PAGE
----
Supply chain issues have hit 80% of U.S. merchants in the last year, according to a new Brightpearl survey. And, almost half of shops and e-commerce brands (52%) have experienced stockouts, resulting in a loss of sales.
But, today’s supply chain crisis has hit a new low where one-third of retail businesses (31%) are in danger of running out of cash within eight weeks if things do not improve.
“We are in the worst supply chain crisis that any of us can remember and there is no sign of the problems easing before the end of the year. For retailers, the problems could be particularly severe as they prepare for autumn and peak trading in the months building up to the holiday season,” says Brightpearl CEO Derek O’Carroll. “We are still in the relatively early stages of this crisis with the impact of the war in Ukraine and other global factors only just starting to really hit home.”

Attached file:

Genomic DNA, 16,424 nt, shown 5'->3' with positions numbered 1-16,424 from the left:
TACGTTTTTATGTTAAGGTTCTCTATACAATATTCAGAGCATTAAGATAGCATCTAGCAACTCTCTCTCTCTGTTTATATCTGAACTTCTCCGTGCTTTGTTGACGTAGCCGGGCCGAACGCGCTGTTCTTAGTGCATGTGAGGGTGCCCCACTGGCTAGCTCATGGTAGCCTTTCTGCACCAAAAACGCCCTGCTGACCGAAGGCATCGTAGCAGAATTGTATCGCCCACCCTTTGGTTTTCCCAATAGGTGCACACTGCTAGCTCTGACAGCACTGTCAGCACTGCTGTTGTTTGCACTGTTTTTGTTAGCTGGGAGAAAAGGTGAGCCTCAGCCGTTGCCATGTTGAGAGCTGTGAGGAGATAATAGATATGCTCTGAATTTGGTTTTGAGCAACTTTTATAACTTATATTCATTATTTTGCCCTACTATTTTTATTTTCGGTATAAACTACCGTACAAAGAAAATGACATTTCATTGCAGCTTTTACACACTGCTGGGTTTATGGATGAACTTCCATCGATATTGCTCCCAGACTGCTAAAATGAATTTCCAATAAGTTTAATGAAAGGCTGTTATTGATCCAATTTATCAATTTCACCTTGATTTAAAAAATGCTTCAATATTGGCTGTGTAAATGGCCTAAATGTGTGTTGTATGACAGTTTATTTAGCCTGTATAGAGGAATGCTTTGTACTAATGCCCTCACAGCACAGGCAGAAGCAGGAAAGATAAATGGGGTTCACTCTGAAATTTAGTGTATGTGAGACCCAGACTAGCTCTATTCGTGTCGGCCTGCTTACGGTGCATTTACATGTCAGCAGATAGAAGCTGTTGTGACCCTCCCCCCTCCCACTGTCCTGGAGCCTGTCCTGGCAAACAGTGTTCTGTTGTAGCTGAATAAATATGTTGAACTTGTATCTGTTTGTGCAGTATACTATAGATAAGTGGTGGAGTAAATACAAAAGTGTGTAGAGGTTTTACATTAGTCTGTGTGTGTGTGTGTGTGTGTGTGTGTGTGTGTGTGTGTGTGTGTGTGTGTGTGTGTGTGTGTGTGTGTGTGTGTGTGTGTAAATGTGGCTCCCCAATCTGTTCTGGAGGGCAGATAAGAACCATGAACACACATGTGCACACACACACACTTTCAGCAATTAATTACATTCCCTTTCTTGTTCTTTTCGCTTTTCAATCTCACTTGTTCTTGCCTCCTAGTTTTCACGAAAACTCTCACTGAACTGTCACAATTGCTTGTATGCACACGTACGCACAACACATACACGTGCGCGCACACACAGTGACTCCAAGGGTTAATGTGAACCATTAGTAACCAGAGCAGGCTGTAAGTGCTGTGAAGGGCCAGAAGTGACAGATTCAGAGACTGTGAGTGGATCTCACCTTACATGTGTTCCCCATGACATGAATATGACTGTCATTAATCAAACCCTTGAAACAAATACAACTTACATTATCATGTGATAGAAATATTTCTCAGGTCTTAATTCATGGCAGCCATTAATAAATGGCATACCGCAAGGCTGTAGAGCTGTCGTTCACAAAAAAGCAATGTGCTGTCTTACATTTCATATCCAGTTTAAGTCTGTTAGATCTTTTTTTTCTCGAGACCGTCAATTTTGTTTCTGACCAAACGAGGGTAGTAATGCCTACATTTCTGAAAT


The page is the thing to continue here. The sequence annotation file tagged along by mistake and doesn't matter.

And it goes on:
“U.S. firms are going to need to plan for months of further turmoil and issues over stock, which can result in unhappy customers and major cash flow issues. It doesn’t need to be that way though; the key message is get your demand planning right and utilize tools and technologies that can help,” adds O’Carroll. “At the same, it’s important to be honest with customers who are well aware that we are in a global crisis and will be more tolerant of delays than they would be in less turbulent times.”
- The shortage of goods was the biggest supply problem, experienced by 67% of respondents.
- Other issues included increased shipping costs (suffered by 59% of firms polled), stockouts (52%), and the increased prices of raw materials (47%).
- Supply chain struggles are the No. 1 threat to American brands in 2022, with 32% of merchants citing it as the biggest threat to their viability.
- Supply chain problems have added 23% to the average retail businesses’ costs in the last year.
- More than half of firms (51%) have raised prices as a result, but only 30% of retailers are planning to invest in technology or new vendor partners to limit the damage caused by supply issues.